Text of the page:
Using Central Counterparties to Limit Global Financial Crises
88(2) U. CIN. L. REV. 398 (2020)
78 Pages Posted: 4 Mar 2020
Date Written: February 1, 2020
Conventional economic analysis assumes that Central Counterparties (CCPs) may help to reduce systemic risk and avoid future financial crises by mandating the central clearing of over-the-counter (OTC) derivatives. This view largely goes unchallenged by governments, regulators, practitioners, and many international standard setting bodies. But if this assumption is correct, why are we increasingly confronted with the potential failure of CCPs? Why do these potential failures threaten significant spillover and cascade effects, which may cause financial crises rather than preventing them? This article attempts to provide a compelling explanation for these negative effects.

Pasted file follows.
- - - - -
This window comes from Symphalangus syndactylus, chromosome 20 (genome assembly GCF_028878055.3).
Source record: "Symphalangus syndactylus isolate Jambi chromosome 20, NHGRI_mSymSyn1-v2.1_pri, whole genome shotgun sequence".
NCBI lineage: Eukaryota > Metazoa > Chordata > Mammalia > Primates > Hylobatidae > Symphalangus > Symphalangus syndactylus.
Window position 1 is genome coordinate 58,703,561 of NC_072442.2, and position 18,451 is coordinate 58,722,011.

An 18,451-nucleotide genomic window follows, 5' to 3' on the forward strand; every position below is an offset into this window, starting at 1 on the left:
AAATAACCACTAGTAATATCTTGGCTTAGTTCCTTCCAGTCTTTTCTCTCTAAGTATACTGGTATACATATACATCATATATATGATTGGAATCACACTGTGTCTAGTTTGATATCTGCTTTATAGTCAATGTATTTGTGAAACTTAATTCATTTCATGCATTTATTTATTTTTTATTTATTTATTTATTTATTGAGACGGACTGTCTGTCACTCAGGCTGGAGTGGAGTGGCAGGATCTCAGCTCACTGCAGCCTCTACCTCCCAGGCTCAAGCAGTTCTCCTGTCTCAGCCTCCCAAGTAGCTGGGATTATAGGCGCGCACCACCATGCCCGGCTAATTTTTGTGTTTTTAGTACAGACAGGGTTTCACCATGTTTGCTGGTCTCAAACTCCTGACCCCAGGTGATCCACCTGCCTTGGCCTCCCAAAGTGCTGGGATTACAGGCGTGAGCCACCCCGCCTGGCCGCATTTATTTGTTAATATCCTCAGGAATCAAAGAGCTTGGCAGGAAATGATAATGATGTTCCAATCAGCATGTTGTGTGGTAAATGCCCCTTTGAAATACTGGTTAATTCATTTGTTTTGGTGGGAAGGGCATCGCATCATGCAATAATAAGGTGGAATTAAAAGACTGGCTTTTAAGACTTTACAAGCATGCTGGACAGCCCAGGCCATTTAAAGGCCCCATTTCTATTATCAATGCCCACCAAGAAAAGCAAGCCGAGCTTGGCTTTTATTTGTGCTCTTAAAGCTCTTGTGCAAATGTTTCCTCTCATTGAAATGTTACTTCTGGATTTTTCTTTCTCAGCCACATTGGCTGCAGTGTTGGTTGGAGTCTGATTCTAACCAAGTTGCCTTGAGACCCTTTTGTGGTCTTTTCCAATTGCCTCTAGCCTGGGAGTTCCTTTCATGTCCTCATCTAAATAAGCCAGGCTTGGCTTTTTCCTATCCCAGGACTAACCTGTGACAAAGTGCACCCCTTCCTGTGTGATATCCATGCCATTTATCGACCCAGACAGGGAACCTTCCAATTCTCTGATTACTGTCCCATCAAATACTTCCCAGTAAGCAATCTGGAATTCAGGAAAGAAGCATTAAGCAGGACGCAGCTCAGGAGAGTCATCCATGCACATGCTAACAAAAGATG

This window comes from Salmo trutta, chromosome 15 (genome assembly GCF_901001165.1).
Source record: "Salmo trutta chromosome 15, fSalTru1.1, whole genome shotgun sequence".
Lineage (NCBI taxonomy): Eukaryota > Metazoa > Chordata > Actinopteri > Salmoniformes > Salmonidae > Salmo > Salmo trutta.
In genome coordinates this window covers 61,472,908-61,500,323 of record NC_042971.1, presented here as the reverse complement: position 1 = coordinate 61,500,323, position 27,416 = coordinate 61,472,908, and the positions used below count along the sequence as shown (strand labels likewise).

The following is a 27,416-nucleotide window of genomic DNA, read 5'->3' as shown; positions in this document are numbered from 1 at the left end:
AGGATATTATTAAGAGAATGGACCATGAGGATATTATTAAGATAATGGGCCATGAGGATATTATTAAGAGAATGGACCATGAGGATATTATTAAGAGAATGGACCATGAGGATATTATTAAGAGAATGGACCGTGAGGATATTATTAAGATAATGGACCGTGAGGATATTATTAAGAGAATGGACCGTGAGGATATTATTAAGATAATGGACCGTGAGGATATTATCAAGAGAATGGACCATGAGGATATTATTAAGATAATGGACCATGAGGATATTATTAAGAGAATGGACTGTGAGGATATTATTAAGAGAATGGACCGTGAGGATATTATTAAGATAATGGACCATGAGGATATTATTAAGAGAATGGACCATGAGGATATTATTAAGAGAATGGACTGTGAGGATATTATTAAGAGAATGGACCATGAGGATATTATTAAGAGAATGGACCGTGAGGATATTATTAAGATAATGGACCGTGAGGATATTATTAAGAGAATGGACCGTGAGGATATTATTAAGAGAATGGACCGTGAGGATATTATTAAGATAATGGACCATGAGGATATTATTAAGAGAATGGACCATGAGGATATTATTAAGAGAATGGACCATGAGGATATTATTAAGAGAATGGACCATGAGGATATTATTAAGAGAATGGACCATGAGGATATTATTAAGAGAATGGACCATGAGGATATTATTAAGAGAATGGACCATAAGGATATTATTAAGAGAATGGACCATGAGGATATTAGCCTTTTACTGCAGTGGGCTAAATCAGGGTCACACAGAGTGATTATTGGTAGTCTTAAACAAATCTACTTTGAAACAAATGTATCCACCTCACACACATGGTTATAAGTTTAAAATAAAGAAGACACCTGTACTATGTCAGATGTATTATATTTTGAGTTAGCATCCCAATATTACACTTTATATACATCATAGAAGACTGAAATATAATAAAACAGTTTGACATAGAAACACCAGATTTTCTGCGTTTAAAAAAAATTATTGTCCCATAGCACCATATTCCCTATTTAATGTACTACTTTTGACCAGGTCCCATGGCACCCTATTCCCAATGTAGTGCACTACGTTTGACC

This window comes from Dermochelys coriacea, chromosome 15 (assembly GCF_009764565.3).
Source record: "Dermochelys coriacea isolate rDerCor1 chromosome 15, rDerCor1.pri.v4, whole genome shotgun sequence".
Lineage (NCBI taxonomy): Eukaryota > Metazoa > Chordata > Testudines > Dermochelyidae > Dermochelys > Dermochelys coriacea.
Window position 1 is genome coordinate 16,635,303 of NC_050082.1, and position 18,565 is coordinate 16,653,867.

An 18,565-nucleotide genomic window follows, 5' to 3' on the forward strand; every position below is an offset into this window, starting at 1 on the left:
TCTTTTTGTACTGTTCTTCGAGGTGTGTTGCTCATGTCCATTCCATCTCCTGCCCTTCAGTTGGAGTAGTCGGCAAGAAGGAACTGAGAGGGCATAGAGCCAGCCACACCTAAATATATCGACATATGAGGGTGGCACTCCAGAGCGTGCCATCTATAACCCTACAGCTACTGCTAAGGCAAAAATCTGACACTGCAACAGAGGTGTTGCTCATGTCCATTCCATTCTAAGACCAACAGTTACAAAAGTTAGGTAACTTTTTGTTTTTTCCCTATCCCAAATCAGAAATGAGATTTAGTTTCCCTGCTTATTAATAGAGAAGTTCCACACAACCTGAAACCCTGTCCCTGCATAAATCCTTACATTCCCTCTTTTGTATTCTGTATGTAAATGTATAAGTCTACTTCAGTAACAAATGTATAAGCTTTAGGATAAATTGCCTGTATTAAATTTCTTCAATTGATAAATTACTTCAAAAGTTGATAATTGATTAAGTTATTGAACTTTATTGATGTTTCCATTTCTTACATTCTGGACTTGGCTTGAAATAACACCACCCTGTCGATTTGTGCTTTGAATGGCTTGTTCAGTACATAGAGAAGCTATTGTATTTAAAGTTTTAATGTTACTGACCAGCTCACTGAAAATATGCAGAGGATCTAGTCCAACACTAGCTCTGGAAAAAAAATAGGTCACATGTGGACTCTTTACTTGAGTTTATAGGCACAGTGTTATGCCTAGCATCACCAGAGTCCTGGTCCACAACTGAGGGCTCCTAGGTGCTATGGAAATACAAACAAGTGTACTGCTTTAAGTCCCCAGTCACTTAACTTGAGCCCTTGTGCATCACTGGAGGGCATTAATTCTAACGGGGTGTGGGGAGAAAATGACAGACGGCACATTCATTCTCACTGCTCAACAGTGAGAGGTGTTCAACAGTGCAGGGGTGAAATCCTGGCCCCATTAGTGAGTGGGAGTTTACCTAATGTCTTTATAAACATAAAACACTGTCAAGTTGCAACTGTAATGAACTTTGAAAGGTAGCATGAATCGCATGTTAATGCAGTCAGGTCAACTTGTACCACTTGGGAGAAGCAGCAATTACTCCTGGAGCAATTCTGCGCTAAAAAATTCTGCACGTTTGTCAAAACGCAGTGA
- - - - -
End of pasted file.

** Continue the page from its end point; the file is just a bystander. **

In this article, I question the received wisdom about the role that CCPs play in preventing financial crises. I further challenge the conventional view about how counterparties should be used by focusing on CCP recovery and resolution mechanisms in the U.S. context. This article analyzes why the current approach, which assumes that CCPs serve as financial risk mitigators, is problematic and may cause future global financial crises.
Keywords: Financial Crisis, CCP, CCPs, ETF, ETFs, Leveraged Loans, Clearing, Clearing Houses, Mutialization, Netting, Blockchain, AI, Taxes, Derivatives, Interconnected, Insolvency, Bank Failure
JEL Classification: K10, K12, K20, K22, K23, K30, K33, K34, K4, M16, M40, M41, O16, O17, O19, O21, O23, O24, O31, O32, P
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